Regions once part of the Spanish Empire
- Mexico was called New Spain in the Spanish Empire.
- Florida, Louisiana, Texas, California, Colorado and quite a few southwestern states in the United States were once part of the Spanish Empire; some eventually were part of the Mexican Empire after Mexican independence in 1821 and before the 1846-1848 Mexican-American War (see Old West).
- South America, excluding Brazil, Guyana, Suriname and French Guiana
- Central America, excluding Belize, and parts of the Caribbean (Cuba, the Dominican Republic and Puerto Rico)
- Philippines - named by Ferdinand Magellan after his patron Philip II
- Equatorial Guinea, the only Spanish colony in Central Africa
- Western Sahara, one of Spain's last colonies whose "messy divorce" with the mother country — and subsequent Moroccan invasion — created an enduring conflict that has left the area divided with an uncertain future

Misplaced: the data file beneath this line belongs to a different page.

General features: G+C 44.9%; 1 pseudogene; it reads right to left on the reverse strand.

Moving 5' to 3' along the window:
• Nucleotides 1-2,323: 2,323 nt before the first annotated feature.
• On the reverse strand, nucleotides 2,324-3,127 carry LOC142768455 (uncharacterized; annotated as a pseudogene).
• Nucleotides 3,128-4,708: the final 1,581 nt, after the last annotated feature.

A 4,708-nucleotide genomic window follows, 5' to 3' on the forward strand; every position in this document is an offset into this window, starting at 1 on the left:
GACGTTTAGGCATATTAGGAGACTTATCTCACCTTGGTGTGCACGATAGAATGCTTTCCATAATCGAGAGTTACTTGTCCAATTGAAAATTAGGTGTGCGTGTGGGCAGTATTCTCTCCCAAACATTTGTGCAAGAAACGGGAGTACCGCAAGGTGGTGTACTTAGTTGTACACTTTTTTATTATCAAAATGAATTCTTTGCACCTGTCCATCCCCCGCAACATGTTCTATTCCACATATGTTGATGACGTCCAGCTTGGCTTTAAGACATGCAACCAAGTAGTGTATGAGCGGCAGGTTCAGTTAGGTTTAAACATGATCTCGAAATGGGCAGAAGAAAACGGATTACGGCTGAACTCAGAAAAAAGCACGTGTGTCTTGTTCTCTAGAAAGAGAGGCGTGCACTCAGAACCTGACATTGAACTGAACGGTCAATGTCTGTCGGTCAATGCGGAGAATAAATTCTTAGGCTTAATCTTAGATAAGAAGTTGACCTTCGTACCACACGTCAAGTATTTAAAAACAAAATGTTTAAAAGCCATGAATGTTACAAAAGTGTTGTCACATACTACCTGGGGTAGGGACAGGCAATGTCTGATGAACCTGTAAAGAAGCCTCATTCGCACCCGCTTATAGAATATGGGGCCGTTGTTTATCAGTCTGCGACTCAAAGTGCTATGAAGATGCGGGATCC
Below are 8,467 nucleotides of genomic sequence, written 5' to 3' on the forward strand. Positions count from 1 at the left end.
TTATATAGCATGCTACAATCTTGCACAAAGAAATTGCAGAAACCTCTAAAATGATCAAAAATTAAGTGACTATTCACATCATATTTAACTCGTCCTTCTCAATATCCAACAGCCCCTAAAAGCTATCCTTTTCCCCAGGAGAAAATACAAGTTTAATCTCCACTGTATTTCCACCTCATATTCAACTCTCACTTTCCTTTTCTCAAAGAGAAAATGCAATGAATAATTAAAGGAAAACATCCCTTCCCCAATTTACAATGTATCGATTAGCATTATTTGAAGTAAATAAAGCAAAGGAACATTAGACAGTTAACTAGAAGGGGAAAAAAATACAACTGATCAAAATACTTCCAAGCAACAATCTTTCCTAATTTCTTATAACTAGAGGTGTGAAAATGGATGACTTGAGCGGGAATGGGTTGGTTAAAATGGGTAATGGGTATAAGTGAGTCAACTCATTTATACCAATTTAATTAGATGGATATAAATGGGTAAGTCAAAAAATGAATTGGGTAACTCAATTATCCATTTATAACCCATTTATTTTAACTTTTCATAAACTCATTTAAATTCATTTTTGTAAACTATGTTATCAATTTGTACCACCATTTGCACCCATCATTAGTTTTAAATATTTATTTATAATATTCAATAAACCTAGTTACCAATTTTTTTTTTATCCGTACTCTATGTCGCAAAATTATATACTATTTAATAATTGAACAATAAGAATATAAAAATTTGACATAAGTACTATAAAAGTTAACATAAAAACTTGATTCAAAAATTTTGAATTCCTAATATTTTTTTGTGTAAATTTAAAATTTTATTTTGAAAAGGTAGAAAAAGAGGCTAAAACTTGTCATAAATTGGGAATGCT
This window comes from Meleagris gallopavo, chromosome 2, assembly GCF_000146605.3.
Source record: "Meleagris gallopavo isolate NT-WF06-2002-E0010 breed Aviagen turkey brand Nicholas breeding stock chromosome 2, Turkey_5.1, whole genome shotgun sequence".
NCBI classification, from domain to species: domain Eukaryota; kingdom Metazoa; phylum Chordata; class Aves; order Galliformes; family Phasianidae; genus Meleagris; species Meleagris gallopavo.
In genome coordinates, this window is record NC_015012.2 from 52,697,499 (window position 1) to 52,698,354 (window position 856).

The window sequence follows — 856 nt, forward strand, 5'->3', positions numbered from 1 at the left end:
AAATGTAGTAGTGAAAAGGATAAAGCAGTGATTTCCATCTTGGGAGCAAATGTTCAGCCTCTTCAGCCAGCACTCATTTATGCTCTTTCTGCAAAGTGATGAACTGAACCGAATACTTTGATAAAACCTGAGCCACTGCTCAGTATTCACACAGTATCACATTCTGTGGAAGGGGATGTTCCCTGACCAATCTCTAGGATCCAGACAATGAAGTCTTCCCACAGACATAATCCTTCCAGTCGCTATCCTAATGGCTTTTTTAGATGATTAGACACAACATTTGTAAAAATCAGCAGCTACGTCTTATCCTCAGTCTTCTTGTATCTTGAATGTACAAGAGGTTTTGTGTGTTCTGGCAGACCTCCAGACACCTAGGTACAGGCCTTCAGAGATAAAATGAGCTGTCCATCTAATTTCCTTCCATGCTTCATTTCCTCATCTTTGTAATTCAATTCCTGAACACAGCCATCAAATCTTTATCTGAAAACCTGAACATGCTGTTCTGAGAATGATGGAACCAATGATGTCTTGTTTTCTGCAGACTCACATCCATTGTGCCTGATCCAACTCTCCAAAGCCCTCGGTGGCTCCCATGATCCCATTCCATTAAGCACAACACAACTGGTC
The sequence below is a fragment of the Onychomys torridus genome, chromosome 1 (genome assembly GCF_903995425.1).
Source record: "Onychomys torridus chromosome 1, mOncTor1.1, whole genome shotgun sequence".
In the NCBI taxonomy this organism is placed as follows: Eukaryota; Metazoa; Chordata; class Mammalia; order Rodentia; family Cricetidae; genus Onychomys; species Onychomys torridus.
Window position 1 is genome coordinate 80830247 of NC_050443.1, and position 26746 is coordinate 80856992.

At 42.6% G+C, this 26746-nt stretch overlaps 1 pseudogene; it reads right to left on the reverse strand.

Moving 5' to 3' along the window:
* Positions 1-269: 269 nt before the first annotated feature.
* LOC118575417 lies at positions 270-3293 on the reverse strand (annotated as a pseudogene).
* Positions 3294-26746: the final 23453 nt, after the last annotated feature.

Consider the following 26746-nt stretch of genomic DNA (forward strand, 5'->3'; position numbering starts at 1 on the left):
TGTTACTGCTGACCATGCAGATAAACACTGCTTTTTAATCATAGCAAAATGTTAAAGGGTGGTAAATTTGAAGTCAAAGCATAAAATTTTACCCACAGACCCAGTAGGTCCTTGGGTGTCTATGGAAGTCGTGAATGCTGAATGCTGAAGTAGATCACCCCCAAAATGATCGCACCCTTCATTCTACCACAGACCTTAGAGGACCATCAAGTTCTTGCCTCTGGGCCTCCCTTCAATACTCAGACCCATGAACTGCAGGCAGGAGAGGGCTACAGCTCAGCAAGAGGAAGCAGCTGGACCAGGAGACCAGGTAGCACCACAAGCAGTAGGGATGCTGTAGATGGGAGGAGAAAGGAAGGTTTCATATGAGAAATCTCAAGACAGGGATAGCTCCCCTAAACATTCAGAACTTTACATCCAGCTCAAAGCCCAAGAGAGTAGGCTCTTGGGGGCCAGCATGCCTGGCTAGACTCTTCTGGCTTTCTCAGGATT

- The Netherlands and Portugal
- Guam, which was ceded to the United States after the 1898 Spanish-American War, along with the Philippines and Puerto Rico.
- Montevideo, the capital of Uruguay and Quito, capital of Ecuador, have well-preserved Spanish colonial central sections.
- Cuzco, Peru, where colonial architecture is built on Inca foundations.